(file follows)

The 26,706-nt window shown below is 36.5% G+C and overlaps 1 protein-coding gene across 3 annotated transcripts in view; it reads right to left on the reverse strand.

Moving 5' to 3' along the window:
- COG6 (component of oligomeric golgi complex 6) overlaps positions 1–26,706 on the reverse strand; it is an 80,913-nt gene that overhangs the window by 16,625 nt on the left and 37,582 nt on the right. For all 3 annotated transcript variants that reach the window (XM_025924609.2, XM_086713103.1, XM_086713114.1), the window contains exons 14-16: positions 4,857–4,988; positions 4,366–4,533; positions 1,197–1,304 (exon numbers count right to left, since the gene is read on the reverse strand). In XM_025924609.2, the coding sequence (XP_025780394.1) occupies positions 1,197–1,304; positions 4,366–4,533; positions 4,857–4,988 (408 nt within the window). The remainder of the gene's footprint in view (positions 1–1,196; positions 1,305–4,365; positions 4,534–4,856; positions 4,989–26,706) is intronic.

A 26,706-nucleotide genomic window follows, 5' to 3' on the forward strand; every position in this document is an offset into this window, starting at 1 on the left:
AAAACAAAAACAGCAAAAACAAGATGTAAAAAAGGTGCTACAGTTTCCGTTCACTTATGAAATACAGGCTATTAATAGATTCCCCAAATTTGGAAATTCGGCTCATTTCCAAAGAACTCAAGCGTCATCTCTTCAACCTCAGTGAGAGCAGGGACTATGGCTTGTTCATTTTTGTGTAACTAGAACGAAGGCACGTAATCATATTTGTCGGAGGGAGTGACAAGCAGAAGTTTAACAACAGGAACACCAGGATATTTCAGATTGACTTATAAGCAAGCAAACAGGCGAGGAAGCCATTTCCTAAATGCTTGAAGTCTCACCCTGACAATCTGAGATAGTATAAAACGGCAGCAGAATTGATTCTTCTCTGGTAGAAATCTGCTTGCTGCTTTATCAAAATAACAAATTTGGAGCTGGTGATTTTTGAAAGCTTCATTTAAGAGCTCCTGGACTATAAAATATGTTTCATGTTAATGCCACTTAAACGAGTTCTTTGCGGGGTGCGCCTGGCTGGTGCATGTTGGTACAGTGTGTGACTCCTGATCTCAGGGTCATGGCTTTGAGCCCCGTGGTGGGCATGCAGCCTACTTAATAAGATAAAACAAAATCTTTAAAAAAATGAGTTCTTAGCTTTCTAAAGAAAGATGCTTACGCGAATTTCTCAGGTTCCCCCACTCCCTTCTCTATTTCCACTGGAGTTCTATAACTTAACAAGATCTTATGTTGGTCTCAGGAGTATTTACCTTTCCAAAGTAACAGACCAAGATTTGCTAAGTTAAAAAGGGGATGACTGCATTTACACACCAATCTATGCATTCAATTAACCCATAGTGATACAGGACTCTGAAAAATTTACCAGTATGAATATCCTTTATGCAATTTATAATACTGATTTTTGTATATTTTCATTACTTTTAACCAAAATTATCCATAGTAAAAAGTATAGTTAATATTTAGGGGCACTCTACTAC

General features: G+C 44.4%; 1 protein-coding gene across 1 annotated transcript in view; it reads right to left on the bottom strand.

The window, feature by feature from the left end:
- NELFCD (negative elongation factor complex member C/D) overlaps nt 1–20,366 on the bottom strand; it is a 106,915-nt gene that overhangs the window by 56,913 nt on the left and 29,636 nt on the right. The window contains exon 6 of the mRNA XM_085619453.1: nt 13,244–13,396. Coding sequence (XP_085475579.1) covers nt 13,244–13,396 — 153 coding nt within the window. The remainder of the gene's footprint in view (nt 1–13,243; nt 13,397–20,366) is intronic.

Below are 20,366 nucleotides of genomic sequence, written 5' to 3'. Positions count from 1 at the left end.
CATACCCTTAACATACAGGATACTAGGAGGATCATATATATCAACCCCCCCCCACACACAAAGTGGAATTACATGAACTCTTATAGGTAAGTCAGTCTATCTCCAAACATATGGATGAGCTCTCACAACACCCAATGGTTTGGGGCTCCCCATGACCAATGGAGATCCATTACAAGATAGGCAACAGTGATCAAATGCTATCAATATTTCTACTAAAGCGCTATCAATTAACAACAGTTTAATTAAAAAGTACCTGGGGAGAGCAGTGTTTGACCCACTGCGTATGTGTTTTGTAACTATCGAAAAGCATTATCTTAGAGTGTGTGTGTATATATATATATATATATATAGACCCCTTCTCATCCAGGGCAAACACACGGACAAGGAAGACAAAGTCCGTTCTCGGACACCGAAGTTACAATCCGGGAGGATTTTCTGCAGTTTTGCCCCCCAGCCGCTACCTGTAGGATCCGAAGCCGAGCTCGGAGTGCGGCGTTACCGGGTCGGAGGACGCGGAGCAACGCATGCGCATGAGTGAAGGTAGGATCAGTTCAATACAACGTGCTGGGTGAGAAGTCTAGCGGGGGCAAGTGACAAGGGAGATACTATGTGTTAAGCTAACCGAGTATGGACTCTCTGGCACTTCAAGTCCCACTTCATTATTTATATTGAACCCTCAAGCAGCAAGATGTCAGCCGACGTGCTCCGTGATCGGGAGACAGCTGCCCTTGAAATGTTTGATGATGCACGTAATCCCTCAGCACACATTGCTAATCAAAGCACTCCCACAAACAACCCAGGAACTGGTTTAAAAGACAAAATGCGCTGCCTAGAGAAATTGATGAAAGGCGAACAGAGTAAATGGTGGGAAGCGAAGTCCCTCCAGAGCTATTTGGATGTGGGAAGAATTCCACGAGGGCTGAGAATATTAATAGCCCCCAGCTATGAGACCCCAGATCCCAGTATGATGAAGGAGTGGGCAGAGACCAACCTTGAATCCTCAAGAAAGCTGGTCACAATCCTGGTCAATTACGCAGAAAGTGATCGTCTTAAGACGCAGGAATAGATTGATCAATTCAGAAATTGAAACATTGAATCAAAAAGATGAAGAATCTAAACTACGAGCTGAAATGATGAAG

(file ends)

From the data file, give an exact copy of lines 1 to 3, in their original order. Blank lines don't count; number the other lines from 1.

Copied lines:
The 26,706-nt window shown below is 36.5% G+C and overlaps 1 protein-coding gene across 3 annotated transcripts in view; it reads right to left on the reverse strand.

Moving 5' to 3' along the window:
- COG6 (component of oligomeric golgi complex 6) overlaps positions 1–26,706 on the reverse strand; it is an 80,913-nt gene that overhangs the window by 16,625 nt on the left and 37,582 nt on the right. For all 3 annotated transcript variants that reach the window (XM_025924609.2, XM_086713103.1, XM_086713114.1), the window contains exons 14-16: positions 4,857–4,988; positions 4,366–4,533; positions 1,197–1,304 (exon numbers count right to left, since the gene is read on the reverse strand). In XM_025924609.2, the coding sequence (XP_025780394.1) occupies positions 1,197–1,304; positions 4,366–4,533; positions 4,857–4,988 (408 nt within the window). The remainder of the gene's footprint in view (positions 1–1,196; positions 1,305–4,365; positions 4,534–4,856; positions 4,989–26,706) is intronic.